So now that you know what investor personality you have, the next step is to decide which investment vehicles are suitable for your investing type of personality. There is a vast array of investment strategies and methods out there and just so you know, there is no one correct way to go about investing. Each strategy has its virtues and have aspects that may only be suitable for certain investors. Your goal is to be knowledgeable enough to comprehend and analyze before deciding which investing strategy fits your investing style.
Bonds are loans made to governments or corporations, where the borrowing party agrees to pay the bond back at a promised date. Until then, the borrower makes agreed-upon interest payments to the lender, also known as the bondholder. That is why bonds are also known as fixed-income securities, securities that are founded on debt. The lender receives income in the form of interest payments and if the lender holds the bond to maturity, he/she can get all his principal back. This is what makes a bond so safe. If you are purchasing a Treasury bond (T-bond) from the US government for example, your investment is virtually risk-free as you don’t have to worry about the US government defaulting on its debt. While bonds offer safety and stability, it is not without its cons. Because there is little to no risk, there is little potential return. As a result, the rate of return of bonds are often generally lower than other securities. If you find that your investment in bonds may not earn you enough to beat inflation, it is time to diversify.
Should your bond offers you a highly attractive interest rate, you should be dubious about the corporation offering it. Companies can also default on bonds, offering highly attractive interests knowing that they may not be able to pay up. The highest paying and highest risks ones are often called junk bonds.
Equities or stocks of a corporation typically represent an ownership in the company. It denotes the real value of one’s stake in an investment as investors who purchase stock in a company are usually only interested in their own personal equity in that company. This personal equity is represented by the amount of shares they own. Owning shares in a company should ideally yield capital gains for the shareholder over time, as well as receive potential dividend gains.
Although both bonds and stocks allows investors to receive income through interest and dividend payments, the risks each carries are different. Bonds are often deemed as stable and safe, while stocks on the other hand are volatile. They fluctuate on a daily basis depending on the demand of each investor and the economy outlook. Unlike bonds, there is no guarantee when purchasing a stock. Profits and losses are often considered unrealized on paper until you decide to sell them to realize those profits or loss. Many stocks may or may not pay dividends and if they don’t, the only way for the investor to profit from it is to wait for the share price to increase in value. This capital appreciation may or may not even happen. That is why while stocks may offer a higher potential return, they carry a higher risk where investors need to determine if they are able to accept that. (Read here to find out what is your investor personality type.)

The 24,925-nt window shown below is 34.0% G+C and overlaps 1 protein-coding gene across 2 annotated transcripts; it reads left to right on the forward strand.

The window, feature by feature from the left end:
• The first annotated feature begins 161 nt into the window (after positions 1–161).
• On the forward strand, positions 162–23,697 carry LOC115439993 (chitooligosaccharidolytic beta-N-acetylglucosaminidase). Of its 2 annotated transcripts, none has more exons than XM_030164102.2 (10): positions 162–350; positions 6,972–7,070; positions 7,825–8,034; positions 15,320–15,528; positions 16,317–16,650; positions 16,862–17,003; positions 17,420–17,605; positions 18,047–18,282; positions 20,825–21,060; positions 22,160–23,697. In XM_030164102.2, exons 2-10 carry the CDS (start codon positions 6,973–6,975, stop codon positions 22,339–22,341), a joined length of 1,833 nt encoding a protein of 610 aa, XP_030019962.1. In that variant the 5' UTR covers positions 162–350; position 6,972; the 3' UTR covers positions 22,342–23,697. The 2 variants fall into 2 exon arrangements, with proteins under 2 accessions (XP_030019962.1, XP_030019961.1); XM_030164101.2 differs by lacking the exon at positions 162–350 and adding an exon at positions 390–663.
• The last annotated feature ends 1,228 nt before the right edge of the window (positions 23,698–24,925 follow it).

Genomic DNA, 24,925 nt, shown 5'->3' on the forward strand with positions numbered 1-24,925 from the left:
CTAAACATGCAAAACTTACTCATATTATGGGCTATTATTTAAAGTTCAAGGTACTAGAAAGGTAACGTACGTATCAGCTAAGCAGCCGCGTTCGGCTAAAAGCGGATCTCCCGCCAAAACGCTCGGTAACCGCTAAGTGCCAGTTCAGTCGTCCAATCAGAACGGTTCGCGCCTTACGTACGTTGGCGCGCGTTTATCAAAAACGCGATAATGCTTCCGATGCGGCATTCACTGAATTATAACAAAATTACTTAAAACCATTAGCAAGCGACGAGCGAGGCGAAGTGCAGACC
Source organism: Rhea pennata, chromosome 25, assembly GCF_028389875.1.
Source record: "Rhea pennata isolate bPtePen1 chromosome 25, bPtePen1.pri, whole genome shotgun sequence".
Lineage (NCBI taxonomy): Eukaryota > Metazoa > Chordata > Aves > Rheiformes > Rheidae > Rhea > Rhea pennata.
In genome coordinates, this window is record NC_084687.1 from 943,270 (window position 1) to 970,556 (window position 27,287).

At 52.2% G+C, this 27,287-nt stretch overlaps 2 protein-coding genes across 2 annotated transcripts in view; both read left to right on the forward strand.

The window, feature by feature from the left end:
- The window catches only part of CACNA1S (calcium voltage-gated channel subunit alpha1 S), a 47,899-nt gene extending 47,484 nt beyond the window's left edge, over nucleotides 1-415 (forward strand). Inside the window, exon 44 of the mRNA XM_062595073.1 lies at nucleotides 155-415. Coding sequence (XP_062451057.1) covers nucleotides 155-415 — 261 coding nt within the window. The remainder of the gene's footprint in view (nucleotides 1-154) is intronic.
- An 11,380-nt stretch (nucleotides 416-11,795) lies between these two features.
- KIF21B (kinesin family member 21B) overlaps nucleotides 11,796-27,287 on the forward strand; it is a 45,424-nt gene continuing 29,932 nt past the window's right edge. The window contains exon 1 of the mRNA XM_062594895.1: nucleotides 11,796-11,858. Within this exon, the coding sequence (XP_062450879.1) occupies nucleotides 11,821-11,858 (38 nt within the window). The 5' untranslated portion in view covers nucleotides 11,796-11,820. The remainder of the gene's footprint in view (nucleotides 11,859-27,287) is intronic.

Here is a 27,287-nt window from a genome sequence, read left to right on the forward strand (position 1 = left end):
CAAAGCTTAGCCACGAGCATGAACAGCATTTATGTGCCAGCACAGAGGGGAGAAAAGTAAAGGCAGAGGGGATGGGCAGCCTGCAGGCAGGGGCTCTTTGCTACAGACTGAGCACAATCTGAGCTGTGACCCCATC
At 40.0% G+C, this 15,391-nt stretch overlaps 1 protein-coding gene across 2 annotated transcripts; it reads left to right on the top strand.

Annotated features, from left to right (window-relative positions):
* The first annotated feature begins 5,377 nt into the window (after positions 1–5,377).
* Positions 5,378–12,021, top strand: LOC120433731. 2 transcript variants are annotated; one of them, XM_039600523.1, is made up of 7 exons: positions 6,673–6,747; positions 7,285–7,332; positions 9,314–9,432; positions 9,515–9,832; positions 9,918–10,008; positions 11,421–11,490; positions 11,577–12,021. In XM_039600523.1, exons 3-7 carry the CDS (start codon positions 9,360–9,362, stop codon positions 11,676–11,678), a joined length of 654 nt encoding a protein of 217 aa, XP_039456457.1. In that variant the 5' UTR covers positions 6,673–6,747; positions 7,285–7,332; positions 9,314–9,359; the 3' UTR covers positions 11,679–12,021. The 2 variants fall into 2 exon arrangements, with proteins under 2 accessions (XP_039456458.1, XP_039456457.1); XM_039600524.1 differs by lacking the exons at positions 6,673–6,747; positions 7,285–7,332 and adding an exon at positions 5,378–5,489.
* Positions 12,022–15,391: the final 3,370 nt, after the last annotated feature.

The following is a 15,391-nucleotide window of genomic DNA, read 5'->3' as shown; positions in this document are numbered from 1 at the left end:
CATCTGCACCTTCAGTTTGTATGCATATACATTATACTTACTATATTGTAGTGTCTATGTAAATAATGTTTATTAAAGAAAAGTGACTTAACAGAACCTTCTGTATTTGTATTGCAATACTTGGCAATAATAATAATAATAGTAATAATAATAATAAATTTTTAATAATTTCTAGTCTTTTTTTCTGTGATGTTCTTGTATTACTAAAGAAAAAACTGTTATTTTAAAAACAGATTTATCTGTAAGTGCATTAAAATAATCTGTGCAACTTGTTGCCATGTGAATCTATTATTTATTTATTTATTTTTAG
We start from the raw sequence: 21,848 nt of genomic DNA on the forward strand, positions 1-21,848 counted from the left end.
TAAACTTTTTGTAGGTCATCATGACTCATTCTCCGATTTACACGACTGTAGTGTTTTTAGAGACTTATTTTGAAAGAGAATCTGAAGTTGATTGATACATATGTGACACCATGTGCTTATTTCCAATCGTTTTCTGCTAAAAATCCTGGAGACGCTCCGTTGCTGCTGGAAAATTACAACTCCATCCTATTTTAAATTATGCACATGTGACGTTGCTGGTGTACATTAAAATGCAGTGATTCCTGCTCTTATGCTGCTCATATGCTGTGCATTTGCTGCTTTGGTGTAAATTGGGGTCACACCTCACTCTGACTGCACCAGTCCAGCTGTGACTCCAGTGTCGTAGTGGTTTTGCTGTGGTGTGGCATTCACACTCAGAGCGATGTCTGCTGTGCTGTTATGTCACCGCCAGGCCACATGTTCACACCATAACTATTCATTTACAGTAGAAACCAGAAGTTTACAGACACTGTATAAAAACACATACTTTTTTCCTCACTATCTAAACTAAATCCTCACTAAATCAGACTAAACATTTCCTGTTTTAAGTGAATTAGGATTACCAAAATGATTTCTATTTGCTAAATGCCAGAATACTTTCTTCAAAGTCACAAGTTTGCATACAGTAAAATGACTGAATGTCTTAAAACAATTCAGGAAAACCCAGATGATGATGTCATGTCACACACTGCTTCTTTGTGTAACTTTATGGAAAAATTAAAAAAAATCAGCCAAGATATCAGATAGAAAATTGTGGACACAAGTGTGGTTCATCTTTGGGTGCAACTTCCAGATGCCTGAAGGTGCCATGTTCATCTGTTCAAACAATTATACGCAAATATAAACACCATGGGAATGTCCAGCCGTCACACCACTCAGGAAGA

Don’t worry if you are undecided between investing in bonds or stocks as your investment does not have to be mutually exclusive. We know that diversification is needed to maintain a well-balanced portfolio, isn’t it? Of course, there is then the mutual funds which is a professionally managed investment fund that pools money from many investors to purchase a collection of stocks, bonds or other securities that might be too difficult to do it on your own. The price of the mutual fund is usually determined by the total value of the portfolio, divided by the number of the fund’s outstanding shares. A mutual fund encompasses both the likes of bonds and stocks by allowing an investor to receive income in the form of both interest and dividend payments. In addition, if this fund has securities that have increased in price, the value of the mutual fund rises and yields greater capital gains for investors over time.
If you find that you do not have the time or expertise to manage your portfolio, you may want to consider purchasing mutual funds instead. It is not only a more inexpensive way to own a diversified portfolio, there is also professional management of your mutual fund. Of course, mutual funds is not without its shortcomings. By allowing the “professionals” to handle the funds means there could be a risk of adverse selection especially when these “professionals” make decisions based on asymmetrical information and their risk appetite instead.
Other investments: REITs, Forex, Commodities, Options, Futures etc.
Then of course, we have many other more complicated investing vehicles such as real estate investment trust, forex, commodities, options and futures, just to name a few. These are securities that can generate higher potential returns but they come with higher risks that are much more speculative in nature. We will try to cover more in-depth explanation in future writings, but as of now, you do not have to worry about having to understand these complicated investments. There is nothing shameful about starting with just the usual stocks and bonds. If you don’t understand, go in-depth, gain more knowledge, build your own financial foundation – You might just get better at it even if it is plain old stocks and bonds.